The mission began on the evening of 6 August 1943 when the Admiral, set sail from Genoa towards La Maddalena (Sardinia) with the Division formed by light cruisers Giuseppe Garibaldi and Italian cruiser Emanuele Filiberto Duca d'Aosta. In the evening of the next day, the Division left La Maddalena bound for Palermo, where the Allied ships were riding at anchor. Garibaldi, however, had engine troubles and therefore could not develop more than 28 knots of speed. Furthermore, neither cruiser was equipped with radar.

The sighting by the aerial reconnaissance of unknown ships en route towards 8th Division led Fioravanzo to consider that he was going to clash with an Allied naval force under conditions of sharp inferiority. Considering the risk of losing two cruisers, but above all the lives of 1,500 crew members without being able to cause significant damage to their opponent, Fioravanzo decided not to complete the mission and sail back to La Spezia although well-aware that this meant the end of his own career.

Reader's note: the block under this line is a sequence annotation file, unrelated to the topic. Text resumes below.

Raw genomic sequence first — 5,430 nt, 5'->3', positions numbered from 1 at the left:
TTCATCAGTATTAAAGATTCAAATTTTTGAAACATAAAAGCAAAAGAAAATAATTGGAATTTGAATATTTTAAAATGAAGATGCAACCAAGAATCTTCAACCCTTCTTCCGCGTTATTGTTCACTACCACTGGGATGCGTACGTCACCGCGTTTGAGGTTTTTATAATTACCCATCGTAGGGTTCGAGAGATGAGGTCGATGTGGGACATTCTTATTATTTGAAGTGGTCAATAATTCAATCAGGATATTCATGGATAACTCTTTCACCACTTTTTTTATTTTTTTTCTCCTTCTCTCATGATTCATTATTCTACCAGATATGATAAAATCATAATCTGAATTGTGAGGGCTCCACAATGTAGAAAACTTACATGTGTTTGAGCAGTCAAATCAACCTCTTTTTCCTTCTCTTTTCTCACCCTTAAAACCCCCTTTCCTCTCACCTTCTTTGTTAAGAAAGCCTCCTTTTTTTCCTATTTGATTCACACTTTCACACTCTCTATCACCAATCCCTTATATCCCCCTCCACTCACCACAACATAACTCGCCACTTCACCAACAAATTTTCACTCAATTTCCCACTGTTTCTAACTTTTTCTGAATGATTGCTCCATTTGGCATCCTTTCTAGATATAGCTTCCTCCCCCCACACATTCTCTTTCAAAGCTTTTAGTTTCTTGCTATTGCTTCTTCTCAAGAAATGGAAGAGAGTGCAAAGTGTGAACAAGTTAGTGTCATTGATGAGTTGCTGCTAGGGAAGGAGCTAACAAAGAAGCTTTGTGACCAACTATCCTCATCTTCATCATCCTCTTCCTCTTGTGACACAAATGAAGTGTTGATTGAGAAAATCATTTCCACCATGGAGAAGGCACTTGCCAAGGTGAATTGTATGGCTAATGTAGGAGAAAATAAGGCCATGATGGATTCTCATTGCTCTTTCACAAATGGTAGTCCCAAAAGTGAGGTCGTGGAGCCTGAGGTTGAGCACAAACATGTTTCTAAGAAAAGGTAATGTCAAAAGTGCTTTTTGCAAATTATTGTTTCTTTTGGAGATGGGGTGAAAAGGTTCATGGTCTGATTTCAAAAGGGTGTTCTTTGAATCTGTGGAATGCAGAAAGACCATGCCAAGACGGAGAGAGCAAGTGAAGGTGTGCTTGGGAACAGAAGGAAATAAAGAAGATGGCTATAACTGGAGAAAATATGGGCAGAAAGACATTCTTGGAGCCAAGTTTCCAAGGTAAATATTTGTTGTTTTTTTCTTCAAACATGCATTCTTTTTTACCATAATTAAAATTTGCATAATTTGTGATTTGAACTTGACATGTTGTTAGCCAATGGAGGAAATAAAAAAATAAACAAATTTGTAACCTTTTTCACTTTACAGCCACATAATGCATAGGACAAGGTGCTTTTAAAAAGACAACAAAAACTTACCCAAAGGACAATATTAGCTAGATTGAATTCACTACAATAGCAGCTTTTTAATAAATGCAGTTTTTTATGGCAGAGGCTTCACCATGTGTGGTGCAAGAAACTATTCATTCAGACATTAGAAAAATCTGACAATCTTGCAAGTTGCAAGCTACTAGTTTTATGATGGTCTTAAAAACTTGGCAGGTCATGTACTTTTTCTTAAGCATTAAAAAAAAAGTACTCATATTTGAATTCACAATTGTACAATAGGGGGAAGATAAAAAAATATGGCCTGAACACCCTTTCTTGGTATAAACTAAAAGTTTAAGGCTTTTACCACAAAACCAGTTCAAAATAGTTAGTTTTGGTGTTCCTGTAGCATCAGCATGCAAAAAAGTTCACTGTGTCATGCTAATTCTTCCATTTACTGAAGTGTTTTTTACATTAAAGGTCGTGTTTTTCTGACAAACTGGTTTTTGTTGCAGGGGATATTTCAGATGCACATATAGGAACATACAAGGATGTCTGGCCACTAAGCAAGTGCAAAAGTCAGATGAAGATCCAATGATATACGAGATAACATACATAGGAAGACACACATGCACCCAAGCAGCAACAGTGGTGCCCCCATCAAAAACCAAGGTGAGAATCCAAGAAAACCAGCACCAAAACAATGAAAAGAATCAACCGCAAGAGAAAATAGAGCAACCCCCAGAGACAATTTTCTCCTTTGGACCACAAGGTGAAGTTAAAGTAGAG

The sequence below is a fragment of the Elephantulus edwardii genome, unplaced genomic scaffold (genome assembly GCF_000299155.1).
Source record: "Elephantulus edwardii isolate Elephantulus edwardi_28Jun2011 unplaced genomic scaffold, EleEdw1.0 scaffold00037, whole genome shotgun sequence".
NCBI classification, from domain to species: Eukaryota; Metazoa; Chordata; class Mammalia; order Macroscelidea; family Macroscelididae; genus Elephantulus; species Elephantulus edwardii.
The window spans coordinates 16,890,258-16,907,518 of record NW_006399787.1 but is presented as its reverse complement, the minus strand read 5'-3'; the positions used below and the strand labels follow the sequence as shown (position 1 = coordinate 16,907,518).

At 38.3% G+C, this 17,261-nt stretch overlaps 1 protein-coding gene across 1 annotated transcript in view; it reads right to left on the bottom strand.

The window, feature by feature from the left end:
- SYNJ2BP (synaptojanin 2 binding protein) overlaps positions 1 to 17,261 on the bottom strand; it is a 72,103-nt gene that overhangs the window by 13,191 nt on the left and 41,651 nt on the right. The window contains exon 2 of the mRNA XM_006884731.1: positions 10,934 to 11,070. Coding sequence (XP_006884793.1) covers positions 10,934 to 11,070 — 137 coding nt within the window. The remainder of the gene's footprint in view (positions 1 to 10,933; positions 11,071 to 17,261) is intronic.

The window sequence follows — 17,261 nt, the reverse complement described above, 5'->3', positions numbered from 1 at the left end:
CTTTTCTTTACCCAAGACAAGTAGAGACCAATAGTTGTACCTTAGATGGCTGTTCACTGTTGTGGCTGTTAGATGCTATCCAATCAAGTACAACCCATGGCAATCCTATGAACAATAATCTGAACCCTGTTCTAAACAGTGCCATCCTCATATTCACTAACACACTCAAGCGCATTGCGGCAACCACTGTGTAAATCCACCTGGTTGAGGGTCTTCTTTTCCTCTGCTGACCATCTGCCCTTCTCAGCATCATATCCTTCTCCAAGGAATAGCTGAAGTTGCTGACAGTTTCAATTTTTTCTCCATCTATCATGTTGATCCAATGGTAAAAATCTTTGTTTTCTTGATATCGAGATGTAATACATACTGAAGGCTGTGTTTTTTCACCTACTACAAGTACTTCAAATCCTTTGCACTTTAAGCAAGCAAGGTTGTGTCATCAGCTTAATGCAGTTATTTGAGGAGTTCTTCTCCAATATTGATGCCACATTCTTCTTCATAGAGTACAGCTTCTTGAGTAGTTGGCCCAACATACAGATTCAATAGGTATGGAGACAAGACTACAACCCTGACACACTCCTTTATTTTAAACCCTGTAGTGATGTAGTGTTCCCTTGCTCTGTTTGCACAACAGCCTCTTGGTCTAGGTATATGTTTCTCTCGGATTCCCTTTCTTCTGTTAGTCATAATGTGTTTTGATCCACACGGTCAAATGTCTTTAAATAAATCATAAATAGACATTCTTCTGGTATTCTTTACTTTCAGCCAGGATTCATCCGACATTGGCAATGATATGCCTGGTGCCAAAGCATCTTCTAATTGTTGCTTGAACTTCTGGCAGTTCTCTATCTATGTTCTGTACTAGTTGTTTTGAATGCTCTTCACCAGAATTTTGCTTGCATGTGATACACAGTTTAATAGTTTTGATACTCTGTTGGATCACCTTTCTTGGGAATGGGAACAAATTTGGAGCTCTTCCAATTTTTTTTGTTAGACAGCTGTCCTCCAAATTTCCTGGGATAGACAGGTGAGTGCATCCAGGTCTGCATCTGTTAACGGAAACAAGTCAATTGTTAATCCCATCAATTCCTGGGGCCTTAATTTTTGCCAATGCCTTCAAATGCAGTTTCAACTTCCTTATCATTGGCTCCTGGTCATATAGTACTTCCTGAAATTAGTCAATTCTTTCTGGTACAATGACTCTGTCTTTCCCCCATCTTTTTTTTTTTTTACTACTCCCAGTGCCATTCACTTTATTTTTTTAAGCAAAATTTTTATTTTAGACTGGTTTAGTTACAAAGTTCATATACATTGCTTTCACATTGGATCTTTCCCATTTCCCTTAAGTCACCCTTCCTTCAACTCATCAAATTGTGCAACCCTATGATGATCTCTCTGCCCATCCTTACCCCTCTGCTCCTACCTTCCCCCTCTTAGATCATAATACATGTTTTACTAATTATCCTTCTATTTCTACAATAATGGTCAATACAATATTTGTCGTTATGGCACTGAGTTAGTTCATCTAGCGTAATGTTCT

After the war, it was ascertained through perusal of US archives that USS Philadelphia and USS Savannah were heading towards 8th Division with an escort of destroyers. Thus, retrospectively, Fioravanzo's decision turned out to be the most sensible. When the Armistice between Italy and Allied armed forces was signed, Fioravanzo was the military commander of the city of Taranto and offered to replace Admiral Da Zara, in charge of taking the Italian warships to Malta, in case he could not bring himself to do so. Later, during the co-belligerence with the Allies, Fioravanzo was part of the commission tasked with epurating (substituting) Regia Marina personnel who had compromised themselves with Fascism.

After World War II[]